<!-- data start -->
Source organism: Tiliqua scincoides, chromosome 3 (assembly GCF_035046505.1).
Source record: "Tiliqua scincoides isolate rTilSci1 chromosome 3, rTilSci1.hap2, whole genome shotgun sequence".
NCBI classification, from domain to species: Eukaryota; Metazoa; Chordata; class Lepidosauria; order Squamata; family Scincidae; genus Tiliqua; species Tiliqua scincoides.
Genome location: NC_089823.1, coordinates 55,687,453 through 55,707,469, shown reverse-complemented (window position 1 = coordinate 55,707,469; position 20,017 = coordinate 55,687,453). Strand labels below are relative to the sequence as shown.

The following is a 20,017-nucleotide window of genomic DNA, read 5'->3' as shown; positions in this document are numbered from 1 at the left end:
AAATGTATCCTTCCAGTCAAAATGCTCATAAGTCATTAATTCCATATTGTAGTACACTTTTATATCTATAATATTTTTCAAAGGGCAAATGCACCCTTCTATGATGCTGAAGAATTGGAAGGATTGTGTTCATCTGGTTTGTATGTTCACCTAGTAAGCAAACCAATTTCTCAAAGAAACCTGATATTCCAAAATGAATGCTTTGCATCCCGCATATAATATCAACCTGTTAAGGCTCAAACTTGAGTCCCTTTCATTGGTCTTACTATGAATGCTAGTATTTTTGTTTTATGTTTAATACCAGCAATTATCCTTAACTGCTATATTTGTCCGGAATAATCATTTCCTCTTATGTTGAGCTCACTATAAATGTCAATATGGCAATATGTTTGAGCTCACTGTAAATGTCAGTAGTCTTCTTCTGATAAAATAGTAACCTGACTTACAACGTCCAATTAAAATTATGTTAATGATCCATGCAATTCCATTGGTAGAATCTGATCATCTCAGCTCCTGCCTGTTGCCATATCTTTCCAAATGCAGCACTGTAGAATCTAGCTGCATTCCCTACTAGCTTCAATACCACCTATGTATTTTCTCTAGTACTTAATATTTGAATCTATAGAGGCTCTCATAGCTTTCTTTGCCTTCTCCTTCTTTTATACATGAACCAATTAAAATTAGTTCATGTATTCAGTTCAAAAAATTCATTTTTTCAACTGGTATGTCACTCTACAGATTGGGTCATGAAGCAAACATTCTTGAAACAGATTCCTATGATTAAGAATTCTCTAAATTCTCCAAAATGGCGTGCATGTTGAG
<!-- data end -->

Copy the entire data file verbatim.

Source organism: Tiliqua scincoides, chromosome 3 (assembly GCF_035046505.1).
Source record: "Tiliqua scincoides isolate rTilSci1 chromosome 3, rTilSci1.hap2, whole genome shotgun sequence".
NCBI classification, from domain to species: Eukaryota; Metazoa; Chordata; class Lepidosauria; order Squamata; family Scincidae; genus Tiliqua; species Tiliqua scincoides.
Genome location: NC_089823.1, coordinates 55,687,453 through 55,707,469, shown reverse-complemented (window position 1 = coordinate 55,707,469; position 20,017 = coordinate 55,687,453). Strand labels below are relative to the sequence as shown.

The following is a 20,017-nucleotide window of genomic DNA, read 5'->3' as shown; positions in this document are numbered from 1 at the left end:
AAATGTATCCTTCCAGTCAAAATGCTCATAAGTCATTAATTCCATATTGTAGTACACTTTTATATCTATAATATTTTTCAAAGGGCAAATGCACCCTTCTATGATGCTGAAGAATTGGAAGGATTGTGTTCATCTGGTTTGTATGTTCACCTAGTAAGCAAACCAATTTCTCAAAGAAACCTGATATTCCAAAATGAATGCTTTGCATCCCGCATATAATATCAACCTGTTAAGGCTCAAACTTGAGTCCCTTTCATTGGTCTTACTATGAATGCTAGTATTTTTGTTTTATGTTTAATACCAGCAATTATCCTTAACTGCTATATTTGTCCGGAATAATCATTTCCTCTTATGTTGAGCTCACTATAAATGTCAATATGGCAATATGTTTGAGCTCACTGTAAATGTCAGTAGTCTTCTTCTGATAAAATAGTAACCTGACTTACAACGTCCAATTAAAATTATGTTAATGATCCATGCAATTCCATTGGTAGAATCTGATCATCTCAGCTCCTGCCTGTTGCCATATCTTTCCAAATGCAGCACTGTAGAATCTAGCTGCATTCCCTACTAGCTTCAATACCACCTATGTATTTTCTCTAGTACTTAATATTTGAATCTATAGAGGCTCTCATAGCTTTCTTTGCCTTCTCCTTCTTTTATACATGAACCAATTAAAATTAGTTCATGTATTCAGTTCAAAAAATTCATTTTTTCAACTGGTATGTCACTCTACAGATTGGGTCATGAAGCAAACATTCTTGAAACAGATTCCTATGATTAAGAATTCTCTAAATTCTCCAAAATGGCGTGCATGTTGAG